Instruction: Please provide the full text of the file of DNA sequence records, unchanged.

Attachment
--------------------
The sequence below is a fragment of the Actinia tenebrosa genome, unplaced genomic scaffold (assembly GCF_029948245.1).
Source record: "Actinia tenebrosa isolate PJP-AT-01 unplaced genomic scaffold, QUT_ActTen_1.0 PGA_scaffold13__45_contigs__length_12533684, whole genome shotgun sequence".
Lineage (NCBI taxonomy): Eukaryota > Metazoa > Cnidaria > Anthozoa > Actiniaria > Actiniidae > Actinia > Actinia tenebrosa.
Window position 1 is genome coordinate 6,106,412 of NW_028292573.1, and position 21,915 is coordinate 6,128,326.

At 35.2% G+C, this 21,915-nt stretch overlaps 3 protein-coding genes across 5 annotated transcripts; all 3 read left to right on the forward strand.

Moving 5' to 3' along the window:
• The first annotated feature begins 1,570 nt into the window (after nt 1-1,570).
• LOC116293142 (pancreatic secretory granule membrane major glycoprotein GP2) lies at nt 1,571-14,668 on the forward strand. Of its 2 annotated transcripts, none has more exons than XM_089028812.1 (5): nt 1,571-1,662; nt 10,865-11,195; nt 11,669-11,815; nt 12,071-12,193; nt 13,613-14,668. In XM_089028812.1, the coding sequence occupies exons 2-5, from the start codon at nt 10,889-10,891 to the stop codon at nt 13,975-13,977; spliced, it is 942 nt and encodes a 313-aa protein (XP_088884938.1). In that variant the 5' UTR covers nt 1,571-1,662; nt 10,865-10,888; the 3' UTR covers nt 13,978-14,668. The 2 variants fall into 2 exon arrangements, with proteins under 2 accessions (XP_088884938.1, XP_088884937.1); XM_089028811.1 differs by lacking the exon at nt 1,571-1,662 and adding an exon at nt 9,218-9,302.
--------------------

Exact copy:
The sequence below is a fragment of the Actinia tenebrosa genome, unplaced genomic scaffold (assembly GCF_029948245.1).
Source record: "Actinia tenebrosa isolate PJP-AT-01 unplaced genomic scaffold, QUT_ActTen_1.0 PGA_scaffold13__45_contigs__length_12533684, whole genome shotgun sequence".
Lineage (NCBI taxonomy): Eukaryota > Metazoa > Cnidaria > Anthozoa > Actiniaria > Actiniidae > Actinia > Actinia tenebrosa.
Window position 1 is genome coordinate 6,106,412 of NW_028292573.1, and position 21,915 is coordinate 6,128,326.

At 35.2% G+C, this 21,915-nt stretch overlaps 3 protein-coding genes across 5 annotated transcripts; all 3 read left to right on the forward strand.

Moving 5' to 3' along the window:
• The first annotated feature begins 1,570 nt into the window (after nt 1-1,570).
• LOC116293142 (pancreatic secretory granule membrane major glycoprotein GP2) lies at nt 1,571-14,668 on the forward strand. Of its 2 annotated transcripts, none has more exons than XM_089028812.1 (5): nt 1,571-1,662; nt 10,865-11,195; nt 11,669-11,815; nt 12,071-12,193; nt 13,613-14,668. In XM_089028812.1, the coding sequence occupies exons 2-5, from the start codon at nt 10,889-10,891 to the stop codon at nt 13,975-13,977; spliced, it is 942 nt and encodes a 313-aa protein (XP_088884938.1). In that variant the 5' UTR covers nt 1,571-1,662; nt 10,865-10,888; the 3' UTR covers nt 13,978-14,668. The 2 variants fall into 2 exon arrangements, with proteins under 2 accessions (XP_088884938.1, XP_088884937.1); XM_089028811.1 differs by lacking the exon at nt 1,571-1,662 and adding an exon at nt 9,218-9,302.